Why do agents turn to Celtic Tours? “Travel agents that book with us on a regular basis are very familiar with our staff and booking procedures, so it’s seamless for them. We pride ourselves on making it easy for the travel agent to book with us,” says Writer. “When agents call our office, they are instantly talking to real people who can direct them to the appropriate department. Our staff are well trained on all aspects of our products…so we can help agents with any questions they may have.” Inevitably, some of those questions are about commissions. “The more an agent books with us, the better commissions they will receive,” Writer explains. “Our commissions are performance based.”
(800) 833-4373; celtictours.com
uniworld boutique river cruise collection
“The river cruise sector is booming and, in fact, the capacity to Europe alone has more than doubled in the last four years,” says Guy Young, president and CEO, Uniworld Boutique River Cruise Collection. Adding that one of the major challenges that the industry has right now is delivering enough capacity to meet the surging demand for river cruising. “While the sector has grown, it’s important to remember that river cruising is currently a relatively niche business. In 2013, I estimate that the industry will carry 350,000 river cruisers from North America. We also have the age demographics working in our favor. There are 75 million baby boomers who will be entering retirement over the next 15 to 20 years. This is Uniworld’s core demographic and should present many new potential river cruises to our company and the segment overall. Demand and demographics are on our side. So as long as we can continue to build ships and the supporting infrastructure, I believe that we will see our segment grow significantly over the next 10 years.”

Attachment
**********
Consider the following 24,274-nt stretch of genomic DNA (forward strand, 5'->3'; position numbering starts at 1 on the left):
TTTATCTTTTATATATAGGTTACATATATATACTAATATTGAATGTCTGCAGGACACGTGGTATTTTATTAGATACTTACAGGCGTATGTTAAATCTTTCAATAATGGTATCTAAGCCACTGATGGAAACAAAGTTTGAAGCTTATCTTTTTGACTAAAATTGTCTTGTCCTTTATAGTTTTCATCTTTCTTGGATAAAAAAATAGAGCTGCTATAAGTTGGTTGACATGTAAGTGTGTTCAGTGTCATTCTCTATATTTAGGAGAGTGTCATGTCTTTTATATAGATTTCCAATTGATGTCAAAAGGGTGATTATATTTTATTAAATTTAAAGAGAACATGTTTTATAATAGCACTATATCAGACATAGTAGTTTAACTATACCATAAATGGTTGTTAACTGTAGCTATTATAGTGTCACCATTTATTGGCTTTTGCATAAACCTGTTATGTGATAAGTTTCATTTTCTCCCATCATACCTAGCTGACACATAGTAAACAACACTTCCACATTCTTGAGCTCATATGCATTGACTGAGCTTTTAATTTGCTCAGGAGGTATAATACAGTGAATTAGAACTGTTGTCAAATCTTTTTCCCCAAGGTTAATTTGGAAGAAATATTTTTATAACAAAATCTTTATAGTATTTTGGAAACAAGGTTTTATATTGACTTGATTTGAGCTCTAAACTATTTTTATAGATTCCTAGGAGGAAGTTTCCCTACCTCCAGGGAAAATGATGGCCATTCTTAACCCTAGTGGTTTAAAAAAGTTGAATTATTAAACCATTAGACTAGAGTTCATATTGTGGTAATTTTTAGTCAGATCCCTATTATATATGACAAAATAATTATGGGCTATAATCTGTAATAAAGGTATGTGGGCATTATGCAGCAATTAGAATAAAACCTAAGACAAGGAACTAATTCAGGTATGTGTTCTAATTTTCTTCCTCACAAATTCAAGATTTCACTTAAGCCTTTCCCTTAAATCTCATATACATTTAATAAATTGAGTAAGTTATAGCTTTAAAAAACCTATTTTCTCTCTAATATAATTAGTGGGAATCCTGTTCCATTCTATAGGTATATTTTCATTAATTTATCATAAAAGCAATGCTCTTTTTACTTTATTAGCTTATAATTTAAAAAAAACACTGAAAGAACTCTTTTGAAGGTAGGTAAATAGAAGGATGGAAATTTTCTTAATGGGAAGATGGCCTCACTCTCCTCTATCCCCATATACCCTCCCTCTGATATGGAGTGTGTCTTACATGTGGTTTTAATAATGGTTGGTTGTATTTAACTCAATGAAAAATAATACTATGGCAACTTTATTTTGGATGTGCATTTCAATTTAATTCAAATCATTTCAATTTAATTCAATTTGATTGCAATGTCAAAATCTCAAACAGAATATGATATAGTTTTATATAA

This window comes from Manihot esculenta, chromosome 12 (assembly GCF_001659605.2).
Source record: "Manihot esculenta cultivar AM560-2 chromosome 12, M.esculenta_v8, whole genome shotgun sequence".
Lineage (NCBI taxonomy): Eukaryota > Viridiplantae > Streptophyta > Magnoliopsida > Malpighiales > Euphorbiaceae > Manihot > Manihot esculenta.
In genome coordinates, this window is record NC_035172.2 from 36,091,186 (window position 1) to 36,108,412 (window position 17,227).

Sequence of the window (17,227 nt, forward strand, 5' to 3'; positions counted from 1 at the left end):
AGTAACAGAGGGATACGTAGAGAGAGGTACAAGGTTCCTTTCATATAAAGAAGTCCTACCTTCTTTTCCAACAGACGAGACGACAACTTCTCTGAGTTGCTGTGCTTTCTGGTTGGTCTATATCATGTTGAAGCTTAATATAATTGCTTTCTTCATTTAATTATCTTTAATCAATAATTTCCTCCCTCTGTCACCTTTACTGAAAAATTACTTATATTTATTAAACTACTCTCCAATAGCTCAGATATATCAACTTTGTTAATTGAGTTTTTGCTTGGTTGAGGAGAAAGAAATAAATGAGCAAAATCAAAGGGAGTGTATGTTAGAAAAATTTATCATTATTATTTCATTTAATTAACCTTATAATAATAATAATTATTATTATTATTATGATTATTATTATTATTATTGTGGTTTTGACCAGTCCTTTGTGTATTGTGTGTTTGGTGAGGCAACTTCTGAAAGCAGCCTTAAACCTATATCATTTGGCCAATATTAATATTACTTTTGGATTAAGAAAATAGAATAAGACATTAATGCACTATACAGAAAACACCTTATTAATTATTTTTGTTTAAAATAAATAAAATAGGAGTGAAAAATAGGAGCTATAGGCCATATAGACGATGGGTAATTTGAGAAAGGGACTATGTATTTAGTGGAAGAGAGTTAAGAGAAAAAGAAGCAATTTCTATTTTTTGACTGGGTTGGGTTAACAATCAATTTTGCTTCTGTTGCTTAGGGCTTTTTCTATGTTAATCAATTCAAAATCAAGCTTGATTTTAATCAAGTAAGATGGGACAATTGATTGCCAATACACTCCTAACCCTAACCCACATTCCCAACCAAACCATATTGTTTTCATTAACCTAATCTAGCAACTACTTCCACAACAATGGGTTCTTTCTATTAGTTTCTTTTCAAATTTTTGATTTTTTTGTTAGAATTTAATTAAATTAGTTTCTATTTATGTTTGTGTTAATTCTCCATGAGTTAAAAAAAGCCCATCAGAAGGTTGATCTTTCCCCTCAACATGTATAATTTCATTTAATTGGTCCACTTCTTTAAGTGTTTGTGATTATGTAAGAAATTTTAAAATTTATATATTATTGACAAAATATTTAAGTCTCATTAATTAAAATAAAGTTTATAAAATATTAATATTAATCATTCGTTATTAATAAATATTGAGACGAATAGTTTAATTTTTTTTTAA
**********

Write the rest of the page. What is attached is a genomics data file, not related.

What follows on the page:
And although he stresses that baby boomers are the core demographics for river cruising, he goes on to say that “multigenerational travel is growing tremendously. Parents and grandparents want to expose their children or grandchildren to enriching experiences. Recognizing this trend, Uniworld has developed a limited number of family-friendly cruises. On these departures, we encourage children on board our ships. These cruises are designed with children in mind and the goal is to expose them to the wonderful cultures and experiences in Europe. On board we offer different activities for children such as a crepe-making class with our chef. There are also excursions that are designed specifically for children. This is a new and growing opportunity and one that agents should definitely tap into. The guest feedback is fantastic and the commission earnings are substantial.”
On tap for 2014 is a new ship on the Rhone to operate the line’s popular 7-night Burgundy & Provence itinerary, and the company is introducing a new itinerary in France, the 7-night Bordeaux, Vineyards & Chateaux. Young points out that this cruise “will be particularly appealing to guests interested in winemaking (and tasting!).”
(800) 733-7820; uniworld.com
AmaWaterways: (800) 626-0126; amawaterways.com